Basically the diaries of Richard proenneke. I.e. this old guy goes up to Alaska, builds himself a cabin, and lives there for years by himself. Non fiction. I liked it a lot. Slow, but it's real and that makes it so much more interesting

u/whats_up_doc · 1 pointr/homestead

I read this book on Richard Proenneke a few years ago, and it's a really worthwhile read.

u/devlinrose · 1 pointr/AskReddit

Check out the PBS documentary or the book, One Man's Wilderness

u/hornofhuman · 1 pointr/TwoXChromosomes

Not at all. I actually love living alone and I even have a little fantasy of doing what this guy did (but only for a year or two):

By the way this book about him is necessary reading for any real outdoorsy people:

u/vincopotamus · 1 pointr/MountainMen

One Man's Wilderness by Sam Keith and Richard Proenneke is an absolute classic.

Indian Creek Chronicles by Pete Fromm is another of my favorites.

u/Branch_McDaniel · 1 pointr/Survival
u/tsdguy · 1 pointr/pics

I did enjoy the PBS documentary. If you like, you can read the book written from his journals - One Man's Wilderness or another which is mostly his actual journals collected into a book More Readings From One Man's Wilderness.

The first book is a retelling of his life from the journals. However, Dick stated that if his journals were ever published, he wanted them in his own words (which the original book didn't) so the second book was put out.

Of course, if you don't want to drop any money or support the author, and don't mind reading from a PDF, the second book More Readings is available on the National Park Service website at

And as a final esoteric entry, if you read his books and enjoyed all the sourdough cooking he did, you can purchase the actual sourdough starter he used at

Lastly I don't think it's fair or reasonable to compare Dick with Les or Bear as they have different goals. I don't think Dick's intent was to survive under difficult conditions. He like the Alaskan wilderness and wanted to live a comfortable life using his own skills to provide. He certainly didn't live off the land as his diet was primarily supplied by groceries brought in periodically by air. He did supplement his food with items he hunted (only legally during hunting season) and foraged food. But his main diet was sourdough products like pancakes and biscuits and beans.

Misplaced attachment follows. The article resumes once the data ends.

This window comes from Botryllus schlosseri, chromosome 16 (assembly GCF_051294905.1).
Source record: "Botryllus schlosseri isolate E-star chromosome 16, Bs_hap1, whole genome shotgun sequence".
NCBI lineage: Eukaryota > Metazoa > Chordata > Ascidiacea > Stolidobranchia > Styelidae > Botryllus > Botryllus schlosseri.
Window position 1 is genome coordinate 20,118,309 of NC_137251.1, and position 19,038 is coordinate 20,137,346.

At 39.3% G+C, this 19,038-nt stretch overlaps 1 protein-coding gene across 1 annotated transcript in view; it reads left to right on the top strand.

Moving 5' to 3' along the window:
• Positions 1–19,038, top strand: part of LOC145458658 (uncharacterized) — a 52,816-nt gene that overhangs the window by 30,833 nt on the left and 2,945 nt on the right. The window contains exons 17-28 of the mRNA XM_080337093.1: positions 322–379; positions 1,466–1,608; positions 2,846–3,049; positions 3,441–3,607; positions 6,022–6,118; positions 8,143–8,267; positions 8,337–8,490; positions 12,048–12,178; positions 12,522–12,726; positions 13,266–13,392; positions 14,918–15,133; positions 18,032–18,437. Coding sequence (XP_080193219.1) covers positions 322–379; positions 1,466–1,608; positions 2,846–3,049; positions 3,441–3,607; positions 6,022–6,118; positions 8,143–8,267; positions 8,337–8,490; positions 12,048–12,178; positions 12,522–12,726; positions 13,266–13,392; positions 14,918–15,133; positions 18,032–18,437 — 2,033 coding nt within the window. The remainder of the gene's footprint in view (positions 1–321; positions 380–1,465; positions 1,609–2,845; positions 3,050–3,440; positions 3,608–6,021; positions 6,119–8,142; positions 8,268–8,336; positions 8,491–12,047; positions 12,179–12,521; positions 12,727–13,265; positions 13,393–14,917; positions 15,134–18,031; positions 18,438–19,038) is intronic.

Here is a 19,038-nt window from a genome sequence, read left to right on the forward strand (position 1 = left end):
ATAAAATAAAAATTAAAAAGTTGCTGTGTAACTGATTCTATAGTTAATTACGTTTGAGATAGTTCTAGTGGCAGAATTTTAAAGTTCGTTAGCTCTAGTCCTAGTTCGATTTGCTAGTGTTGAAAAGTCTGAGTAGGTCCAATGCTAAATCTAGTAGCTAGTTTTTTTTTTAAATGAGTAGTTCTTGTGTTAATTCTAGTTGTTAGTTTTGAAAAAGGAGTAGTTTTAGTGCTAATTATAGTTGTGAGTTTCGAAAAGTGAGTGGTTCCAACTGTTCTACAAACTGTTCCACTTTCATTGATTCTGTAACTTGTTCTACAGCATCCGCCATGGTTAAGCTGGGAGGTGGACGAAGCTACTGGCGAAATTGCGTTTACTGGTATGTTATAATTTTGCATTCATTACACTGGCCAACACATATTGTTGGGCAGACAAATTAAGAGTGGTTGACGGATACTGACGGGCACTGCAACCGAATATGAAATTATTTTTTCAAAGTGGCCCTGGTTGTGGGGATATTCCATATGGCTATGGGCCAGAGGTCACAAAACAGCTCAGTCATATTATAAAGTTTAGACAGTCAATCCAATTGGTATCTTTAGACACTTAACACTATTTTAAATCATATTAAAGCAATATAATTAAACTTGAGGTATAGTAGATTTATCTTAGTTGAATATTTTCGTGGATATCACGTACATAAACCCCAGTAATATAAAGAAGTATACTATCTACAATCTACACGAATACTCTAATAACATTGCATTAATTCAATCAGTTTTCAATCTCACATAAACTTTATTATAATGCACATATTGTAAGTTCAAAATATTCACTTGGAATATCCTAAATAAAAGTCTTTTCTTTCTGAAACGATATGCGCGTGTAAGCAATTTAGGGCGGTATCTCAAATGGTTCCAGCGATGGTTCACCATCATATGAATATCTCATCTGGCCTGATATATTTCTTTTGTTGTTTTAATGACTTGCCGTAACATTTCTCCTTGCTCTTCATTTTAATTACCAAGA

u/cybrbeast · 1 pointr/Documentaries

This perhaps? It's on my to read list since I saw this doc.

u/2500ak · 1 pointr/whattoreadwhen

There is nothing like reading White Fang or Call of the Wild while in the Alaska backcountry. You start reading, and with no evidence of civilization suddenly it's 1890. Also read the short story, to build a fire.

Get a copy of a book or Robert Service poetry. You have to read the Cremation of Sam McGee at least once around a campfire (our most famous poem), it's even better if you cam manage to recite it from memory.

Here's a YouTube vid of Johnny Cache reciting it.

Here's one I read years ago where the sea breaks it's back it's the story of how captain Vitas Bearing and scientist George Stellar discovered Alaska. A truly harrowing tale.

this book is the memoirs or Dick Proenneke. He lived by himself in a cabin by a lake in remote Alaska for decades. The documentary based off of it (alone in the wilderness) is excellent but I haven't actually read the memoirs myself.

Since you're in the mountains read desperate passage this is an exceptionally well researched and written account of the Donner Party, it's chilling, I read while snow camping in the Chugach, powerful stuff.

Anther great thing to read in the wild, journals of famous adventurers. The Lewis and Clark diaries, for example.

A translation of the Poetic Edda (pretend your living in Viking times)

True Grit always an enjoyable slogging through untamed wilderness read.

Hatchet by Paulson, this book is aimed at a younger audience, but it's a good book for reading when out in the woods.

I'll second song of fire and ice, Alaska is the perfect place to read it and imagine themselves the king in the north, or wandering out beyond The Wall.

Also blood meridian is another good suggestion. Adventure in the wild lands with a big element of the unknown and sleeping under the stars. By that same token I'd recommend Dead Mans Walk by McMurtry, the fist prequel to Lonesome Dove, lots of slogging through the wilderness and mountains.

Those are all I can think of at the moment.

Also a note on into the wild, I've never read it but it a lot of people up here do not like it because it's caused a lot of people to come up and emulate the guy, some of them have died or almost died. So don't tell anything to the effect of that book being your inspiration for coming to alaska.

u/kirinaz · 1 pointr/camping

That was a great doco, and his book is really good. If you liked reading this article, grab the book - you'll love it!

u/Torg0 · 0 pointsr/Frugal

I did not call her a mooch. I said she is mooching off her parents with regard to the construction location of her crap shack.

This may be shocking, but some of my experience comes from real life. For example, my uncle has built such a cabin and I have spent many a happy night in it. However, Dick Proenneke's cabin in Alaska would be an example of such craftsmanship. He documented the construction of his cabin in journal entries and with his video camera. He lived in this cabin year round for more than 30 years. I would highly recommend the book One Man's Wilderness